英国第二季度企业破产数创新高

文章来源|ECONOMIA

根据英格兰和威尔士的破产服务数据,2019年第二季度,公司破产数量增至4321家,比2019年第一季度增长2.6%,比2018年同期增长11.4%。这是自2014年第一季度以来的最高破产水平。这一增长是由于债权人自愿清算的数量增加,尽管与2019年第一季度相比,政府的债务规模略有下降,但这仍是企业破产的一个重要特性。


虽然公司自愿和解程序(CVAs)继续受到媒体的关注,但CVAs的数量并没有显著增加,事实上,与去年同期相比,CVAs的数量略有下降。


毫无疑问,对英格兰和威尔士境内的许多公司来说,贸易环境是困难的。不同的行业将有各自不同的经济压力,但由于英国脱欧的不确定性,大多数企业的偿债能力受到影响。许多企业发现,他们无法应对英国退欧可能带来的不确定性,如果供应商或客户不愿签署长期合同,许多企业将无力偿还债务。


此外,那些在为脱欧作准备的公司(无论是通过囤货或改变策略应对脱欧前市场),随着脱欧不断的延期,也正在艰难应对这相当长一段时间内不断增加的支出。这些破产数据表明,对一些公司来说,为英国脱欧而制定的应急计划和支出很可能已经达到了它们的极限,对它们的现金流产生了重大影响,导致它们资不抵债,无法继续交易。


然而,英国脱欧不太可能是破产增加的唯一原因。由于许多商业街零售商过时的商业模式(在网上购物变得越来越普遍的市场上,他们背负着沉重的房租债务),零售等行业目前遭遇财务困难已有一段时间。同时一些知名度高的零售商想通过和解程序找到出路,但都失败了,导致清算清偿;而许多小零售商碰到类似的问题可能无法考虑和解程序,相反,不得不直接破产或清算。


鉴于某些债权人团体目前有质疑CVAs合法性的倾向,一些公司的未来仍不确定。如果法院最终决定CVAs的协商余地有限,那么对许多企业来说,通过CVA来拯救一家企业免于破产就更加不可行了,特别是对那些在寻求资产债务帮助的零售商。其结果是,一家债务无法清偿的公司将别无选择,只能进入破产管理或清算程序。在这种情况下,很有可能在不久的将来,英格兰和威尔士的破产管理机构和清算机构的数量不会大幅减少。



The breakdown: Q2 company insolvency statistics


According to the Insolvency Service figures for England and Wales, company insolvencies rose in the second quarter of 2019 to 4,321, 2.6% higher than the first quarter of 2019 and 11.4% higher than the same quarter in 2018. This represents the highest level of insolvencies since the first quarter of 2014. This increase is due to higher numbers of creditors’ voluntary liquidations and, whilst administrations dropped slightly compared to the first quarter of 2019, they remain a significant feature within corporate insolvencies. 


Whilst Company Voluntary Arrangements (CVAs) continue to receive much press attention, the number of CVAs is not increasing significantly and, in fact, is slightly lower now than it was in the same period last year. 


There is no doubt that the trading environment for many companies within England and Wales is difficult. Different industries will have their own different economic pressures but as uncertainty appears to be a significant problem for most businesses, it seems likely that Brexit is having its impact on the solvency of companies. Many businesses are finding that they cannot cope with the uncertainty of what Brexit may bring and if suppliers or customers are unwilling to commit to long-term arrangements, many businesses will struggle to stay solvent. 


In addition, those companies which have planned for Brexit and taken steps which have necessarily required additional, exceptional spending (whether by way of stockpiling or creating strategies to cope with what a post-Brexit market might look like), are now struggling to deal with that increased expenditure over a significant kperiod of time as the deadline for Brexit has continued to move from one date to the next. These Insolvency Service figures may well show that for some companies, the emergency planning and spending in anticipation of Brexit may have caught up with their bottom lines and impacted significantly on their cash flows and rendered them insolvent and unable to continue to trade.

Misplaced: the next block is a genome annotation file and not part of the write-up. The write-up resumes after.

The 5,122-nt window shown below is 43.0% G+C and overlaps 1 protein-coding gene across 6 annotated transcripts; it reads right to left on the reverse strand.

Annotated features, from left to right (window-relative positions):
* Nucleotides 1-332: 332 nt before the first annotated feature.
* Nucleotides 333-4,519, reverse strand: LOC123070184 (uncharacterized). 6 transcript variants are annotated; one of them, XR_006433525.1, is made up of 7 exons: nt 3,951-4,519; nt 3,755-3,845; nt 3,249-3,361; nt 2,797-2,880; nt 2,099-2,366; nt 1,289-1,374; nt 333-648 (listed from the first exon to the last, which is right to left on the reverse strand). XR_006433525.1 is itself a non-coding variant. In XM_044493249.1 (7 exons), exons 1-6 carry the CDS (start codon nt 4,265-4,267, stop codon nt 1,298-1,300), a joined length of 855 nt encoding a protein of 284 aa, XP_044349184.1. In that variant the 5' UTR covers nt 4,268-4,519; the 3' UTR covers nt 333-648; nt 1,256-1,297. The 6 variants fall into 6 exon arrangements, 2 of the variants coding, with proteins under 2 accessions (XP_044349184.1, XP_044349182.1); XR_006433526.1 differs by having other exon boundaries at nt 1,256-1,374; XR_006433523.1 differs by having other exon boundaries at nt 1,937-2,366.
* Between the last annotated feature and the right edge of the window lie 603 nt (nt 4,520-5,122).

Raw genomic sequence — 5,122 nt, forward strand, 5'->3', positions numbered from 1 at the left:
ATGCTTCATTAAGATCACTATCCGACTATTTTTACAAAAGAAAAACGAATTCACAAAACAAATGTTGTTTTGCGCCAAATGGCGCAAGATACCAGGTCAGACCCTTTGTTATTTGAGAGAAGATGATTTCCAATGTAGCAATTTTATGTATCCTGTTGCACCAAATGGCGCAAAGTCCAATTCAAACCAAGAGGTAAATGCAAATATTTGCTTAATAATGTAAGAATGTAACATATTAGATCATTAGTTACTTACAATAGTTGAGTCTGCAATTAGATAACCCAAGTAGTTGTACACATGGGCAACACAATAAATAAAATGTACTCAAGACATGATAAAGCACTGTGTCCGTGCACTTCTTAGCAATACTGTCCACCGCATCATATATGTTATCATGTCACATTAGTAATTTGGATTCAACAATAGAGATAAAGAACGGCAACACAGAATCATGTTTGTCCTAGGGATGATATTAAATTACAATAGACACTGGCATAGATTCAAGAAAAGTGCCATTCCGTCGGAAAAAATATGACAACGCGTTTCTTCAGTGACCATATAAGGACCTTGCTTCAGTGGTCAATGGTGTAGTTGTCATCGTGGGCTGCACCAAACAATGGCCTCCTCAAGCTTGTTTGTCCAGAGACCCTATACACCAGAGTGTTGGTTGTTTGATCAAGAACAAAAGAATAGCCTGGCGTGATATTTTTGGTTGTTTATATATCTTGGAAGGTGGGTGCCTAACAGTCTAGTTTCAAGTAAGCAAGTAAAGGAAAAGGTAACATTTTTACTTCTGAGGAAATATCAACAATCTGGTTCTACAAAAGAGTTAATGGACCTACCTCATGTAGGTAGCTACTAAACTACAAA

However, it is also worth bearing in mind that Brexit is unlikely to be the only reason for the increase in insolvencies. Sectors such as retail have been experiencing financial difficulties for some time now due to the outdated model of many high street retailers (having significant property liabilities in a market where on-line shopping is becoming more and more prevalent). Whilst some high profile retailers have explored CVAs in an attempt to find a way out of the problems caused by property liabilities, many of the CVAs have failed, leading to liquidations or administrations, and many of the smaller retailers with similar problems may be unable to consider CVAs and, instead, are having to proceed straight to administration or liquidation. 


Given the current appetite amongst certain groups of creditors to challenge the legality of CVAs, the future for some companies remains uncertain. If the Courts ultimately determine that CVAs, particularly those in the retail sector which seek to compromise significant property liabilities, are limited in what they can compromise and how they can compromise it, the option of a CVA to potentially save a business from insolvency is likely to be far less feasible for many businesses. The result is that a company with liabilities which it cannot discharge will be left with little option but to enter administration or liquidation. That being the case, there is a very real chance that there will not be a substantial decrease in the near future from the current number of administrations and liquidations in England and Wales. 


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